Chris Oberle is a senior vice president in the Energy Research division, with more than 25 years of executive management experience in the energy and financial services sectors. He manages the development and delivery of syndicated studies, custom research, best practices and advisory services. Throughout his career, Chris has earned a reputation as a customer experience thought leader by helping clients improve the way they develop, deliver, engage and satisfy customers with their programs and brands. Chris earned an MBA from Georgetown University and a bachelor’s degree from the University of Southern California. He coaches youth sports and spends time with his kids at USC and UCLA.
“And when you speak of me, speak well.” Bull Durham
As utilities seek to evolve their customer management performance goals beyond traditional customer satisfaction metrics, utilities are evaluating updated measures and management approaches that better reflect success in the transforming utility market—one of those is the Net Promoter Score, or NPS. The NPS metric is based on a question regarding the likelihood of a customer to recommend the company to others. The scale is 0–10 and based on the percentage of those posting a rating of 9–10 (Promoters) minus the percentage of those rating 0–6 (Detractors), and then multiplying the result by 100. The Utility Trusted Brand & Customer Engagement™: Residential (UTBCE) study has the most robust database to help utilities measure, benchmark and manage NPS. The study has been tracking NPS quarterly since 2016 and provides data-based analysis, modeling and insights to help utilities perform well on this metric.
The Core of the NPS Debate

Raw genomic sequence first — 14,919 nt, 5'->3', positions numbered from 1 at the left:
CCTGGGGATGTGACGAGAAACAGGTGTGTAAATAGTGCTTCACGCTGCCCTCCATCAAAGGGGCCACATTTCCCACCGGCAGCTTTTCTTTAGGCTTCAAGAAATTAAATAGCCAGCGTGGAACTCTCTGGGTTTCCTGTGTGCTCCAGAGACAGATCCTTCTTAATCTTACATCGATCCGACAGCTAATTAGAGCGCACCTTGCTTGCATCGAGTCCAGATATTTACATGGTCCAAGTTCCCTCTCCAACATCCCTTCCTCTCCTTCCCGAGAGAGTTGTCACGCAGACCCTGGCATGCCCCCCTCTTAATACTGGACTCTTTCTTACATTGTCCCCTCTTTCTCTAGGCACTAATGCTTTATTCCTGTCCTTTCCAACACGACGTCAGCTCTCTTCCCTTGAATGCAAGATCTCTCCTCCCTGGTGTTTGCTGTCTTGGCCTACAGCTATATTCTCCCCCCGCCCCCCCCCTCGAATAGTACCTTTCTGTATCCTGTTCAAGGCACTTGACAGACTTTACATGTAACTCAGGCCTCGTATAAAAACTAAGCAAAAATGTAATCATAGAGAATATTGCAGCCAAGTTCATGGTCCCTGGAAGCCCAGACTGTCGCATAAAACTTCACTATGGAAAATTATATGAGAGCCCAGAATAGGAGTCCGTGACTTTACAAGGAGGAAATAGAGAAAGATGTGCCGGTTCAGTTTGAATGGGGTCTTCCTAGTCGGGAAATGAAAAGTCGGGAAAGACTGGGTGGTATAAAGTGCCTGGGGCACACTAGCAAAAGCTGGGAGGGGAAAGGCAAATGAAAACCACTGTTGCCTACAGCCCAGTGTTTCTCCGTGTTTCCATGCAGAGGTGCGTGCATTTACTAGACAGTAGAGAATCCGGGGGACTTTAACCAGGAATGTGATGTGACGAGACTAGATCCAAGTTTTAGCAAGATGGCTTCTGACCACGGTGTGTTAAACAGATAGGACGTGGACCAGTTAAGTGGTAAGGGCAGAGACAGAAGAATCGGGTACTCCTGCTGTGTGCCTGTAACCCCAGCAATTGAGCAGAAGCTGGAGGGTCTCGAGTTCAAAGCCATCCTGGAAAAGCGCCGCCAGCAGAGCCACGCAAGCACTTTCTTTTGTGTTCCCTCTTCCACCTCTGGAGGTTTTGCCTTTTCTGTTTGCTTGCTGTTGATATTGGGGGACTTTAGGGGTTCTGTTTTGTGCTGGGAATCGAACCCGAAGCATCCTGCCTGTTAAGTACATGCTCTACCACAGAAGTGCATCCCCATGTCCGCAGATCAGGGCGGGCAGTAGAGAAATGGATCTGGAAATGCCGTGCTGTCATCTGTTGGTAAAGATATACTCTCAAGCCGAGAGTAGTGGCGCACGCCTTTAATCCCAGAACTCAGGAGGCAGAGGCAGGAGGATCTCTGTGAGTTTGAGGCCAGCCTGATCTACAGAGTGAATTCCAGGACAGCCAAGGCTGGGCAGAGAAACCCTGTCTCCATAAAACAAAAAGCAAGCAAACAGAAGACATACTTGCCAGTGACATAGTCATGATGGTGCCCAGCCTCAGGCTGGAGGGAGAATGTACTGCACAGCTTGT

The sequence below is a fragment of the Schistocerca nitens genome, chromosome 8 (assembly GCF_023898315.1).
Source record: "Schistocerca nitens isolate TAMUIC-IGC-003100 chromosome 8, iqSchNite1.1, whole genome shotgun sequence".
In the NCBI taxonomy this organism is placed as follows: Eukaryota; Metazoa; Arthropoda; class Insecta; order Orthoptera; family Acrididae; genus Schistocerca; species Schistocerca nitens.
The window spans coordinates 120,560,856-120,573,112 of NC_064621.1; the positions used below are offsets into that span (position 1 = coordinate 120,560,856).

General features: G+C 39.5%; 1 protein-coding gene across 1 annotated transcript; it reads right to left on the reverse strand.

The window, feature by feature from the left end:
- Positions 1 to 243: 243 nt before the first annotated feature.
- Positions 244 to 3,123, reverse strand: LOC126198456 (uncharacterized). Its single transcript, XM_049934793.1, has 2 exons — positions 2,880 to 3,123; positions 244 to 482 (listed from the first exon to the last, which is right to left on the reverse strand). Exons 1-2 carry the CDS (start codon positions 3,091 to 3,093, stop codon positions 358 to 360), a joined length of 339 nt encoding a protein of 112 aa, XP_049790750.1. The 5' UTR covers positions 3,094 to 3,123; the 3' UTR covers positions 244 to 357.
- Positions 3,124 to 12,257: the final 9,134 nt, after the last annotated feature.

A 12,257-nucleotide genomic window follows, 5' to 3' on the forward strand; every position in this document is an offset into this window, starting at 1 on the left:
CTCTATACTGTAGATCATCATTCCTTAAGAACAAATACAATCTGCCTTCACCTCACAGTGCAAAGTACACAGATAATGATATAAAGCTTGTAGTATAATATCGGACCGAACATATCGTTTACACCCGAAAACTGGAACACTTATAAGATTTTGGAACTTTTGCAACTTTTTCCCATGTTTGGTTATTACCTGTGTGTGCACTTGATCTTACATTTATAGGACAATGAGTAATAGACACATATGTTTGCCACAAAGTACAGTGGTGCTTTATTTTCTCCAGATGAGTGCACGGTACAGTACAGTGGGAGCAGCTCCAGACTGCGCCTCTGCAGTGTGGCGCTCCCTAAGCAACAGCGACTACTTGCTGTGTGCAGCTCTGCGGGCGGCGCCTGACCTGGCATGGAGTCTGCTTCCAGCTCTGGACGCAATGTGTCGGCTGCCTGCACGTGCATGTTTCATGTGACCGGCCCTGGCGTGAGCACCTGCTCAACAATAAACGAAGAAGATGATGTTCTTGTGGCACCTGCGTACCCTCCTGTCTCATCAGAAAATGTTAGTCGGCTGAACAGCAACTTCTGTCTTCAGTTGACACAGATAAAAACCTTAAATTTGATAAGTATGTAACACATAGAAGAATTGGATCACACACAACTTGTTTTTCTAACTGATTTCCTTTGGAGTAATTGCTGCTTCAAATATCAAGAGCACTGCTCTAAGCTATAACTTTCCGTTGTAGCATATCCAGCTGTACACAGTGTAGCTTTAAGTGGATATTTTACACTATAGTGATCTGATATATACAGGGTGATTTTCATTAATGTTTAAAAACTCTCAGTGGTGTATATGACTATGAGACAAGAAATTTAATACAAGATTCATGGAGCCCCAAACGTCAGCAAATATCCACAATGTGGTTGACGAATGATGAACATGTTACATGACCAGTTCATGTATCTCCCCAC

For both the utility and the customer, there is confusion regarding why a customer would be compelled to “recommend” their regulated utility. If they want utility service, they use the utility. How can a monopoly motivate customers to recommend it? And, what is the value to the utility? Continue reading →
“What is the use of a house if you haven’t got a tolerable planet to put it on?” Henry David Thoreau
This month we are celebrating Earth Day with our annual designation of Environmental Champions for those utilities whose customers say their utility has exhibited dedication to the environment in our Utility Trusted Brand & Customer Engagement study. What struck me most about this year’s findings is that customers think environmental improvements are a better investment and are not opposed to a utility rate increases related to such endeavors, at least more so than for improvements in reliability or service.
Brand Appeal measures customers’ positive feelings for a company based upon the claims and visuals the company has created to establish a unique market position. The brand equity that companies evoke in customers’ minds relate to added pricing power and preferred provider status. The first quarter of the 2018 Utility Trusted Brand & Customer Engagement™: Residential (UTBCE) study results are out and a new finding highlights 131 utilities’ Brand Appeal with their respective residential customers.
Brand Appeal Is in the Eyes of the Customer